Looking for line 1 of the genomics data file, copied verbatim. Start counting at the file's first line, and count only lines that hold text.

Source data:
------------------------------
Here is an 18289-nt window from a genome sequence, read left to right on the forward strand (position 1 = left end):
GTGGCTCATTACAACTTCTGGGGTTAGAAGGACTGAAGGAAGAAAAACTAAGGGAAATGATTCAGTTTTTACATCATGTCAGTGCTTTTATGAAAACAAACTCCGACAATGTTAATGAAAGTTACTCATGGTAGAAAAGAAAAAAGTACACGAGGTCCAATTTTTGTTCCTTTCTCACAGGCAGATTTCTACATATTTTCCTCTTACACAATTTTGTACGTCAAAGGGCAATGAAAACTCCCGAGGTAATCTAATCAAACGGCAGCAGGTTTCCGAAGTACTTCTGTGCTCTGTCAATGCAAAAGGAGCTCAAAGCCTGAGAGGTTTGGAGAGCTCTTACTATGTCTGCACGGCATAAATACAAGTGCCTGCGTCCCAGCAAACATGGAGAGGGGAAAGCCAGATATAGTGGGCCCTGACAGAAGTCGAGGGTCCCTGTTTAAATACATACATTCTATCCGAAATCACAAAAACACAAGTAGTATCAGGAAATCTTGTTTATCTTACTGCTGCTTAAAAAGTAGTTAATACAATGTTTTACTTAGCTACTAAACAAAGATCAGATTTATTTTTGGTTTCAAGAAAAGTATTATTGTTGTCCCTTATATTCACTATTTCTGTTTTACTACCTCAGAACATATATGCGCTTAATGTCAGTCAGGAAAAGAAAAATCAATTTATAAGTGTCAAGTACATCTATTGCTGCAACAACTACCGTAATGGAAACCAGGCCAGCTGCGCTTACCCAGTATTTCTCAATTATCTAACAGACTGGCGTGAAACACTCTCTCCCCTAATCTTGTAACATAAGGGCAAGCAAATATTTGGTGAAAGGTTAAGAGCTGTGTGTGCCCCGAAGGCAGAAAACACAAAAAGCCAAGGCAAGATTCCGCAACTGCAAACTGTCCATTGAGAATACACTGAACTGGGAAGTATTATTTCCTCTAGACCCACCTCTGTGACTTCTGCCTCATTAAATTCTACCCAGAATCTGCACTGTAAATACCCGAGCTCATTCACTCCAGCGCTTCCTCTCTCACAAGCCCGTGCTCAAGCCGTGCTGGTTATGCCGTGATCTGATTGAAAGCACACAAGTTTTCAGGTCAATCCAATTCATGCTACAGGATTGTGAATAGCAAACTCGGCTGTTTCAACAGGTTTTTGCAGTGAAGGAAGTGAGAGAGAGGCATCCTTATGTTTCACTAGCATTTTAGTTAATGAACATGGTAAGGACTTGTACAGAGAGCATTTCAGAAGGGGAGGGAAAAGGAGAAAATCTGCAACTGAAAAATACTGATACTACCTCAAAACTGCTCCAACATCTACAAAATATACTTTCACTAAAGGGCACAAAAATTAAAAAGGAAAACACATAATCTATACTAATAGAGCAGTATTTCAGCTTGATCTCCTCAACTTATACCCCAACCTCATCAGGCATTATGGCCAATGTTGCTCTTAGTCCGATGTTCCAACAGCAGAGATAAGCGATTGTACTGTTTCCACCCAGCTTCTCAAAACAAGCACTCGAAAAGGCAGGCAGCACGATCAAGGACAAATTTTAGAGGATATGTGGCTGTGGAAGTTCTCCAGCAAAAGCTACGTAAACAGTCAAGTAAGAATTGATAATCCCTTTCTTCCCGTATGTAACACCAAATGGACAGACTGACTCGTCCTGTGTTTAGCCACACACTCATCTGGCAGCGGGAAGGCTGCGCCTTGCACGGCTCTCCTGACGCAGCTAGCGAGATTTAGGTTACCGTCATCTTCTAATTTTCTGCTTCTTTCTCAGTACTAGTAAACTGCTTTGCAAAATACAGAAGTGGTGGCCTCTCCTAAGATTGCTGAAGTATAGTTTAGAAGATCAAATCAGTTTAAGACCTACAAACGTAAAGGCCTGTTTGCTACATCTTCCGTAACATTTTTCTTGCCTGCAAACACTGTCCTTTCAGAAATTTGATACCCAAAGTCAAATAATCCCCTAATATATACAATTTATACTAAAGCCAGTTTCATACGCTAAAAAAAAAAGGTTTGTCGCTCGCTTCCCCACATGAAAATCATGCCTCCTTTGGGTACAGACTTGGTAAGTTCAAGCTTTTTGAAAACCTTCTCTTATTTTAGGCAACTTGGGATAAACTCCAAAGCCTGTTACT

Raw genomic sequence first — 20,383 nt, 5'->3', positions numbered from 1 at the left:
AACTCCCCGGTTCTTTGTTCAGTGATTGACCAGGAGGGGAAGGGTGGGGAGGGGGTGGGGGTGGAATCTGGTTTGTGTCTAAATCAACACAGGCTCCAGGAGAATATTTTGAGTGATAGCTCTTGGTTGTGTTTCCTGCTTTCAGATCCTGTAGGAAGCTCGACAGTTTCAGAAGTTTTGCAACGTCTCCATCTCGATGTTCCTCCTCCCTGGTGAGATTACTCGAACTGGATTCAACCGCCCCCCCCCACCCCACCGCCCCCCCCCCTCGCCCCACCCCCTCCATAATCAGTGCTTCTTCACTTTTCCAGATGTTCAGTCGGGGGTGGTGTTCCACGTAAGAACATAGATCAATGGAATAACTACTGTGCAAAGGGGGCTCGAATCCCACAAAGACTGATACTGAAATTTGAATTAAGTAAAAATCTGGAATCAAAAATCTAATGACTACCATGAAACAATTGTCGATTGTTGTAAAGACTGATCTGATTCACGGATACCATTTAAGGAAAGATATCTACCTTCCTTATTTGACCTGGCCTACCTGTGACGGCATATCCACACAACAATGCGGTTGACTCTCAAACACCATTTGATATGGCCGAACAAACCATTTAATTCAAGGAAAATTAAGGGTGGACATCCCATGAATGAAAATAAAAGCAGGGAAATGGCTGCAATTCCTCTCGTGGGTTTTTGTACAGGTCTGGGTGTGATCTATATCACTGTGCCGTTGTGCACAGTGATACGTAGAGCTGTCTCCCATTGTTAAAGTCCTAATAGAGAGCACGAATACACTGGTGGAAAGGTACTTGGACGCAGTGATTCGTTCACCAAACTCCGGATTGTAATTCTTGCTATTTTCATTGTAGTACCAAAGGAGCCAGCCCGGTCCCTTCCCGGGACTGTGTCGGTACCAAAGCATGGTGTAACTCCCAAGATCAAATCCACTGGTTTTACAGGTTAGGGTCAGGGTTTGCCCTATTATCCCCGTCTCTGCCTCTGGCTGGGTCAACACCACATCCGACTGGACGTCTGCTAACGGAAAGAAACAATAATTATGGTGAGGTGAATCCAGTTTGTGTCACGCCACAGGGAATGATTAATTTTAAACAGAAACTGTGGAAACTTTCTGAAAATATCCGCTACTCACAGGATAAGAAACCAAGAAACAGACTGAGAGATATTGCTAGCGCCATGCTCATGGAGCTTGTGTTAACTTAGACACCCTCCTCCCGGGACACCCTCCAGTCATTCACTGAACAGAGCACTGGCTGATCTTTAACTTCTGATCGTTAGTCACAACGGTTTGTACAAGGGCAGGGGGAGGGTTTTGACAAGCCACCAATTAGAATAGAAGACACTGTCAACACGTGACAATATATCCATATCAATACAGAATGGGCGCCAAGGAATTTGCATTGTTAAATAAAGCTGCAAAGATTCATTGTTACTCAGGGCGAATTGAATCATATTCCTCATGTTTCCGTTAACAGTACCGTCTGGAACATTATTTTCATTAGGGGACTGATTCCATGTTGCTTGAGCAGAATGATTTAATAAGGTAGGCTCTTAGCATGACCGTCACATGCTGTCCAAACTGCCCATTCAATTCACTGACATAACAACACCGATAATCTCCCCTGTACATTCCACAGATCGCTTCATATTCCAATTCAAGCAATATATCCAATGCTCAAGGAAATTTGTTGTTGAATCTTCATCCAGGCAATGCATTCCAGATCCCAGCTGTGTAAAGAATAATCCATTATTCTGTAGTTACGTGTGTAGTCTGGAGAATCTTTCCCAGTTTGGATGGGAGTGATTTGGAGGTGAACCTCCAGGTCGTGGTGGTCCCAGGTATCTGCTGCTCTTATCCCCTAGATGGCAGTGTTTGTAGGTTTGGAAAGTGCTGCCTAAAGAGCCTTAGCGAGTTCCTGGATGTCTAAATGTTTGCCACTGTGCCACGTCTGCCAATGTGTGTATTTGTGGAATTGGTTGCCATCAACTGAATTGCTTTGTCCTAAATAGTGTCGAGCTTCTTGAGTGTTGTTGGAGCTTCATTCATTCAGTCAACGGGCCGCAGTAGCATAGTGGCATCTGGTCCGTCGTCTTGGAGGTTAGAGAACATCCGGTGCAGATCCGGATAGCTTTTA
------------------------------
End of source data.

Here is an 18289-nt window from a genome sequence, read left to right on the forward strand (position 1 = left end):